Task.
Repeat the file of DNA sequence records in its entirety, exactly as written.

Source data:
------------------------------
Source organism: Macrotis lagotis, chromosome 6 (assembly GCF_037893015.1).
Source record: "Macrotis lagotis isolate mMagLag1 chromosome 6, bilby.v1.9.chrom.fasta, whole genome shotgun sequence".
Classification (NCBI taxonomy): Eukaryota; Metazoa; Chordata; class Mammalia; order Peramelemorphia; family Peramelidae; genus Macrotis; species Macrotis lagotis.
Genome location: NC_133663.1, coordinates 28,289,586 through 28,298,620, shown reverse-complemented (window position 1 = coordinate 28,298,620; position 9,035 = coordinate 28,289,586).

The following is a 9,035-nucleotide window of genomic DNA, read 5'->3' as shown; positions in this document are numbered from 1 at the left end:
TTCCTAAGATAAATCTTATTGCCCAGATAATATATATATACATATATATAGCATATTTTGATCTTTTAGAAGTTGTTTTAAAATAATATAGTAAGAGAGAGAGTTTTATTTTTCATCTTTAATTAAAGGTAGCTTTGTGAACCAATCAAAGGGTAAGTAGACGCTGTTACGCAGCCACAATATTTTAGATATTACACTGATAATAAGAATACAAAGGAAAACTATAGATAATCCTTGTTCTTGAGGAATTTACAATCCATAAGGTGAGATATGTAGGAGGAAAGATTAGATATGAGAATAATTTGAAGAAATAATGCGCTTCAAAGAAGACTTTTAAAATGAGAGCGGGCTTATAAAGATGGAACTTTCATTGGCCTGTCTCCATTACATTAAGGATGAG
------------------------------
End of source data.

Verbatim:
Source organism: Macrotis lagotis, chromosome 6 (assembly GCF_037893015.1).
Source record: "Macrotis lagotis isolate mMagLag1 chromosome 6, bilby.v1.9.chrom.fasta, whole genome shotgun sequence".
Classification (NCBI taxonomy): Eukaryota; Metazoa; Chordata; class Mammalia; order Peramelemorphia; family Peramelidae; genus Macrotis; species Macrotis lagotis.
Genome location: NC_133663.1, coordinates 28,289,586 through 28,298,620, shown reverse-complemented (window position 1 = coordinate 28,298,620; position 9,035 = coordinate 28,289,586).

The following is a 9,035-nucleotide window of genomic DNA, read 5'->3' as shown; positions in this document are numbered from 1 at the left end:
TTCCTAAGATAAATCTTATTGCCCAGATAATATATATATACATATATATAGCATATTTTGATCTTTTAGAAGTTGTTTTAAAATAATATAGTAAGAGAGAGAGTTTTATTTTTCATCTTTAATTAAAGGTAGCTTTGTGAACCAATCAAAGGGTAAGTAGACGCTGTTACGCAGCCACAATATTTTAGATATTACACTGATAATAAGAATACAAAGGAAAACTATAGATAATCCTTGTTCTTGAGGAATTTACAATCCATAAGGTGAGATATGTAGGAGGAAAGATTAGATATGAGAATAATTTGAAGAAATAATGCGCTTCAAAGAAGACTTTTAAAATGAGAGCGGGCTTATAAAGATGGAACTTTCATTGGCCTGTCTCCATTACATTAAGGATGAG